Tuesday, April 07, 2009

What a Ridiculous Mischaracterization of My Position:

Clayton Cramer is one of the few bloggers that regularly discusses the issues of age of consent and statutory rape. He also tends to have a bizarre obsession with homosexuality. Though he is a professional historian with a modicum of credibility. So I thought it would be interesting to get him involved in a discussion touched off by one of Jason Kuznicki's Positive Liberty posts via a post by Classically Liberal on the matter. The post discusses the modern notion of "adolescence," how for much of Western history, teens were regarded as adults and hence eligible for marriage and consequently sex.

I have actually made it clear that I don't mind the idea of adolescene and do not think that young teens are adults or age appropriate for sex. In the email I sent to him I wrote:

Note, I tend to DISAGREE with the anti-adolescent thrust because I think society in the modern era learns new things and rightly casts off outdated traditions. And I think we know better now that 12 and 13 year olds are not adults. But for most of the "Judeo-Christian" history, we apparently didn't understand this.

So how does Mr. Cramer take this all in?

Jonathan Rowe, who also posts at Positive Liberty, has frequently argued that marriages as young as 13 have been so long accepted in Christianity as part of his defense that there's nothing intrinsically wrong about sex with young teenagers....

Again, I usually make clear every time I post on this that I don't approve of young teen sex, certainly not between young teens and adults. I suppose Cramer could try to defend his arguably libelous statement by focusing on the word "intrinsically." I'm not sure if I can argue consensual sex between an adult and a consenting post-pubescent teen is "intrinsically" wrong; but his post gives the impression that I approve of this when I made clear I do not.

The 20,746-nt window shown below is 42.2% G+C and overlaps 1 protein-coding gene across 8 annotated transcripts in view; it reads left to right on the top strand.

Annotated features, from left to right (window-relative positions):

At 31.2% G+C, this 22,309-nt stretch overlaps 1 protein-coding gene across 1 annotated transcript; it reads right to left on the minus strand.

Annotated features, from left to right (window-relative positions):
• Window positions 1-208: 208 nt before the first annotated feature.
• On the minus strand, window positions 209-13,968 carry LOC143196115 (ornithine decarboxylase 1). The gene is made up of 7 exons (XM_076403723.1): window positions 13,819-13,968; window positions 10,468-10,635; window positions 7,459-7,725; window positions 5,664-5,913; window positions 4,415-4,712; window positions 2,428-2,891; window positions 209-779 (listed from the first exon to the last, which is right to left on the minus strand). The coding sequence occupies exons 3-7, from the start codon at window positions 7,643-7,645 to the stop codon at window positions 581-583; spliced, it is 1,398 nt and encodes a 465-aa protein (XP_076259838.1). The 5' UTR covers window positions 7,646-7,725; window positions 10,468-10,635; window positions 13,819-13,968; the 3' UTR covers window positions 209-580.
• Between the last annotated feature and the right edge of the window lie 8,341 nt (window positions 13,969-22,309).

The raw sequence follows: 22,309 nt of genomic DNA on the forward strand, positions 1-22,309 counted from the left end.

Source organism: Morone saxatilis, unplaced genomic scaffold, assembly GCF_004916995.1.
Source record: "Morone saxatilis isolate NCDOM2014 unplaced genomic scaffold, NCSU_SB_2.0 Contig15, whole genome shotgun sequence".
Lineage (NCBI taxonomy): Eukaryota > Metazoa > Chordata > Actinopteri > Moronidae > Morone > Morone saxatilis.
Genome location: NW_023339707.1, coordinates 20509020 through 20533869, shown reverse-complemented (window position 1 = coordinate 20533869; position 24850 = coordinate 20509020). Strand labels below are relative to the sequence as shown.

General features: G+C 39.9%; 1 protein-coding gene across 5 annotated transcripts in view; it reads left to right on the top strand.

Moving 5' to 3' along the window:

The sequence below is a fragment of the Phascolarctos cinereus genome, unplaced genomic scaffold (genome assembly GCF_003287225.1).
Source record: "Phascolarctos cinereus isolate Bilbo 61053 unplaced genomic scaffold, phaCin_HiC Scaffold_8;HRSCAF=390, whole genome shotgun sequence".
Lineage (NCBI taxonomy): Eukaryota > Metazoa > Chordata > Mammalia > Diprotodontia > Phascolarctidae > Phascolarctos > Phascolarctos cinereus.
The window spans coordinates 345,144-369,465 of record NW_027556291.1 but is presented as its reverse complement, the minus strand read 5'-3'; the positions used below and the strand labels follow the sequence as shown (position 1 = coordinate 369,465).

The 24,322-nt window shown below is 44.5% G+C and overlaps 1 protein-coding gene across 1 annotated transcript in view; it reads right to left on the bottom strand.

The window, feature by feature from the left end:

Importantly, I don't think Mr. Cramer can argue there is anything intrinsically wrong with this either (provided the sex take place within a heterosexual marriage). Mr. Cramer is an evangelical-fundamentalist Christian. The Bible forbids fornication and homosexuality. There is no biblical text (of which I am aware) that states young teens may not get married because sex between an "adult" and a young teen is "intrinsically wrong."

Likewise I don't see any kind of natural law case to be made either. [Mr. Cramer doesn't hold too much regard for the natural law, in any event.] A natural law argument can be made against real pedophilia -- if a child hasn't reached puberty, nature instructs that he or she isn't ready for sex because children are naturally infertile. But, accordingly, once the child is fertile at puberty, nature says they are ready for sex. Usually that's 12 for girls and 13 for boys. And those are very ages of the Jewish Bar at Batmitzfas, which literally "founded" the Judeo-Christian tradition on when a child becomes an adult, with all consequent adult responsibilities.

Cramer does provide interesting evidence showing that, in the historic past, people commonly waited until their 20s before marrying. But he provides NO evidence of marriages from 12-15 year old being illegal in colonial America or even at all in Judeo-Christian history. The closest he gets is:

Rodney Stark's book about the rise of Christianity points out that Roman law allowed marriage (not just betrothal) of girls as young as 12 years old--in a time when puberty was often delayed by poor nutrition. (And the law was not always followed.) Christianity, by strongly encouraging delaying of marriage until 18 or so, dramatically reduced both the physical and emotional trauma of too early sexualization of girls. Stark's view is that this is one of the reasons why Christianity grew so fast: marriages were less likely to cause physical damage that would impair later reproduction.

We need to know more about "strongly encouraging delaying of marriage until 18." One the basis of what laws or policies? And I'd like the see the theological justification for it as well.